In a paper by Yann Ollivier:

Let $x$ be a point in $X$, $v$ a small tangent vector at $x$, $y$ the endpoint of $v$, $w_x$ a small tangent vector at $x$, and $w_y$ the parallel transport of $w_x$ from $x$ to $y$ along $v$. If, instead of a Riemannian manifold, we were working in ordinary Euclidean space, the endpoints $x_0$ and $y_0$ of $w_x$ and $w_y$ would constitute a rectangle with $x$ and $y$. But in a manifold, generally these four points do not constitute a rectangle any more.

Indeed, because of curvature, the two geodesics starting along $w_x$ and $w_y$ may diverge from or converge towards each other. Thus, on a sphere (positive curvature), two meridians starting at two points on the equator have parallel initial velocities, yet they converge at the North (and South) pole. Since the initial velocities $w_x$ and $w_y$ are parallel to each other, this effect is at second order in the distance along the geodesics (Fig.).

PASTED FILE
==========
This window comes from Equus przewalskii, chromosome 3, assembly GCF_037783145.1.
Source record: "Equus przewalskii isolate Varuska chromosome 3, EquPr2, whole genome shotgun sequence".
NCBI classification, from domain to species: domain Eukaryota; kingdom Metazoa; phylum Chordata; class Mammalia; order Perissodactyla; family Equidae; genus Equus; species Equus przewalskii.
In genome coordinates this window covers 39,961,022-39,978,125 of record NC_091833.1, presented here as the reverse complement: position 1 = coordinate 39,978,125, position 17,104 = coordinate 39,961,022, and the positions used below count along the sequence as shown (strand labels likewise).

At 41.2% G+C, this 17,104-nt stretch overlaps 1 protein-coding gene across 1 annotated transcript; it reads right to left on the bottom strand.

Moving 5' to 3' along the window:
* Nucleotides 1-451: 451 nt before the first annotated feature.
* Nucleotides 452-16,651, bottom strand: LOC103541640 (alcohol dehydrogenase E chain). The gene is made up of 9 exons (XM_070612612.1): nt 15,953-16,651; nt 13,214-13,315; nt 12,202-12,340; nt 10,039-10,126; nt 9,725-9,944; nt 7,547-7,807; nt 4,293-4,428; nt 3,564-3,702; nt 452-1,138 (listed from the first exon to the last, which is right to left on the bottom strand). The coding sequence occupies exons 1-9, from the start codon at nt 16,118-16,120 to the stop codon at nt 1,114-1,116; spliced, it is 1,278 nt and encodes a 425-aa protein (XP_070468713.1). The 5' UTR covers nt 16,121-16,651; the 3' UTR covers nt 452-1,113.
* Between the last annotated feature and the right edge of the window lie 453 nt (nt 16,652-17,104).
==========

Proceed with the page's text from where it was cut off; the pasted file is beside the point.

Thus, let us consider the points lying at distance $\varepsilon $ from $x$ and $y$ on the geodesics starting along $w_x$ and $w_y$, respectively. In a Euclidean setting, the distance between those two points would be $|v|$, the same as the distance between $x$ and $y$. The discrepancy from this Euclidean case is used as a definition of a curvature.

**Definition**(Sectional curvature). Let $(X, d)$ be a Riemannian manifold.
Let $v$ and $w_x$ be two unit-length tangent vectors at some point $x \in X$. Let $\varepsilon, \delta > 0$.
Let $y$ be the endpoint of $v$ and let $w_y$ be obtained by parallel transport of $w_x$ from $x$ to $y$. Then
$$ d(exp_{x} \varepsilon w_x, exp_{y} \varepsilon w_y) = \delta (1 −\frac{\varepsilon^2}{2} K(v,w)+ O(\varepsilon^3 +\delta \varepsilon^2))
$$

when $\delta , \varepsilon \to 0$. This defines a quantity $K(v,w)$, which is the *sectional curvature*
at $x$ in the directions $(v,w)$.

**Question1**
How can I derive the formula $ d(exp_{x} \varepsilon w_x, exp_{y} \varepsilon w_y) = \delta (1 −\frac{\varepsilon^2}{2} K(v,w)+ O(\varepsilon^3 +\delta \varepsilon^2))
$ from figure?

**Question2**
How this definition of sectional curvature can be derived from its usual definition ($K(v,w)=\frac{\langle R(v,w)w, v\rangle}{\langle v,v\rangle \langle w,w \rangle - \langle v,w \rangle ^2}$)

Thanks in advance for your time.